“I encourage the patient, saying; ‘you mustn’t put up with this, you must tell the avatar that what he or she is saying is nonsense, you don’t believe these things, he or she must go away, leave you alone, you don’t need this kind of torment’… The avatar gradually changes to saying, ‘all right I’ll leave you alone, I can see I’ve made your life a misery, how can I help you?’ And then begins to encourage them to do things that would actually improve their life.”
The research started off with 26 voice hearers but by the end of the six 30 minute sessions only 16 had completed the course. For the people who completed the course the results seem promising. For nearly all the last 16 there was a reduction in frequency and severity of the voice hearing and three of the participants stopped hearing voices altogether. It’s reported that that the reason 10 did not complete the course is because they were bullied by the voices into stopping.
O.K., I need to admit something here; I am confused! Why? Because I personally have had a very mixed reaction to this Avatar therapy news that includes fear, jealousy, excitement and hope.
I am jealous of the attention this research is getting! Not only did Avatar therapy get good publicity but there is 1.3 million pounds being put into the follow-up research (by the Wellcome Trust), this time with 142 participants. Why has this research generated such interest? Usually society does not want to know about therapies for voice hearing. In our culture there is a massive fear of hearing voices other people can’t hear. These are the demons of our nightmares, and psychiatry’s attempt to deal with them with sedating drugs and disease terminology does not seemed to have helped increase our understanding.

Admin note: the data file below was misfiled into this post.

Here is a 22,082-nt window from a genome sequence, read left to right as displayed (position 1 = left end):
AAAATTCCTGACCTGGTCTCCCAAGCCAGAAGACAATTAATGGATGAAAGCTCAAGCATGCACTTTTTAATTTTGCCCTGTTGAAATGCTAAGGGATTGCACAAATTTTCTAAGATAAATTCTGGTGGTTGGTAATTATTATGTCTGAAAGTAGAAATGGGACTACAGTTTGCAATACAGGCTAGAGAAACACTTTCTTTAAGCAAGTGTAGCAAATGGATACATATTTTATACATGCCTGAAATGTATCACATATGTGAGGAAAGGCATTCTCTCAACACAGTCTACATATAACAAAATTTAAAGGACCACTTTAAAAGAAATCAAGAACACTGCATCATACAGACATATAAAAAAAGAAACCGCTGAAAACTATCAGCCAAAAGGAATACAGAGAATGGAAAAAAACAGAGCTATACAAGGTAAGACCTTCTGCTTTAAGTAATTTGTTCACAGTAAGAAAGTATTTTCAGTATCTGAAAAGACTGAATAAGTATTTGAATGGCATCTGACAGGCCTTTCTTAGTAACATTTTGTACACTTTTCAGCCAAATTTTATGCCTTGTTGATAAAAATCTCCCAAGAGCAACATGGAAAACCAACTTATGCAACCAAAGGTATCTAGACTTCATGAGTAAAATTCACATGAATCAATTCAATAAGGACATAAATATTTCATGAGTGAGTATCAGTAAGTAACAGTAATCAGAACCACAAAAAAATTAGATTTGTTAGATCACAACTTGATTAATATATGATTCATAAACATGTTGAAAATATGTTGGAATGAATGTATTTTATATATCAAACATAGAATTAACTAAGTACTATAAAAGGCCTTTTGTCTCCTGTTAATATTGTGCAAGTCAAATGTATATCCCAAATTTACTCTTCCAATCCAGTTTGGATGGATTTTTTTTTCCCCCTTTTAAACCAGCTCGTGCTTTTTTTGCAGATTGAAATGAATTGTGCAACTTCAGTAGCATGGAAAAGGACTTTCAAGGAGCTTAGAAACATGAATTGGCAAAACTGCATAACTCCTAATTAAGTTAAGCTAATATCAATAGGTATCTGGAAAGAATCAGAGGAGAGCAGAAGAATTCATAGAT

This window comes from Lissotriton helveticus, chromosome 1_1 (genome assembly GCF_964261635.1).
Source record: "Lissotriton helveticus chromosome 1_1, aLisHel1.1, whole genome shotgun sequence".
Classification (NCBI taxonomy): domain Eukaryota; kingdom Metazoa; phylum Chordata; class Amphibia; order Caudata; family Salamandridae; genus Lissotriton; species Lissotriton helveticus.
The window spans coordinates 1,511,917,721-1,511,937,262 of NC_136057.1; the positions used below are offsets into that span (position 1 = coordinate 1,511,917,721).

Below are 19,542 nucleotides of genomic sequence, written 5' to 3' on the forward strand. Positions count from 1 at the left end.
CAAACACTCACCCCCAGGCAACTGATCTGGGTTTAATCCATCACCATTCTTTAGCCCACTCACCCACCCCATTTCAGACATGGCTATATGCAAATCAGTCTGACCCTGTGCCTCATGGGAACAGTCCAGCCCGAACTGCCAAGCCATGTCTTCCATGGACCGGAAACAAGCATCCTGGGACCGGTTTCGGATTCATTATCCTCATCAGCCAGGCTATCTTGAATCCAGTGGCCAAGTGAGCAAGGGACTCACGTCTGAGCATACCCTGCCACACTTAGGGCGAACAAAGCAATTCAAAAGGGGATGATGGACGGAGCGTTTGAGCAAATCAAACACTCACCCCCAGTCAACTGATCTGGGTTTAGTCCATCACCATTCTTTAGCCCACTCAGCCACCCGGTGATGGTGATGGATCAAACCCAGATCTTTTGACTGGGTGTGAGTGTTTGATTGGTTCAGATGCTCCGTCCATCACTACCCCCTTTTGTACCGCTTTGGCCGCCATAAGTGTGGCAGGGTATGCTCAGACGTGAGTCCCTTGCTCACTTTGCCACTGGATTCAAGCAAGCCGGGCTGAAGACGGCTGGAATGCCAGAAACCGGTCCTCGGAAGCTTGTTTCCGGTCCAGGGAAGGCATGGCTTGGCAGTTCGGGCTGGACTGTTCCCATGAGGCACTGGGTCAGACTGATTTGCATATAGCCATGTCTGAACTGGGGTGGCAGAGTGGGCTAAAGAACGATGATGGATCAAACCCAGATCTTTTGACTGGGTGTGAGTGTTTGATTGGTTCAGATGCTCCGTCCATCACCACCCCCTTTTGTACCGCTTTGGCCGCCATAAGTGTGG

I wonder if the invisibility of voices makes them more scary and, by putting a face to the experience, people are able to be more interested. In Hearing Voices groups we have done something similar; not with computer-generated images but with finger puppets of people’s voices. For example; you can make constructive voices finger puppets and get them to dialogue with the aggressive ones.
But finger puppets don’t have the same science fiction appeal, so I won’t get my hopes up for a million-pound research project into finger puppet therapy. But maybe this is the beginning of more open-minded approaches in the mainstream… Maybe I should get off my ‘holier than thou’ horse and offer to collaborate. I guess I would love for Hearing Voices groups, and the dialogic approaches I and others use, to start getting such interest.
I am worried at how the researchers and the media equate aggressive voice-hearing with schizophrenia. There are huge problems with the diagnosis of schizophrenia. It lacks scientific validity and presupposes long-term chronicity and biological abnormality. A growing proportion of psychologists in the U.K. no longer use the term schizophrenia because it disguises the unique and complex psychological confusion people are experiencing. The diagnosis itself creates a sense of hopelessness and a lack of curiosity about the meaning of people’s experiences.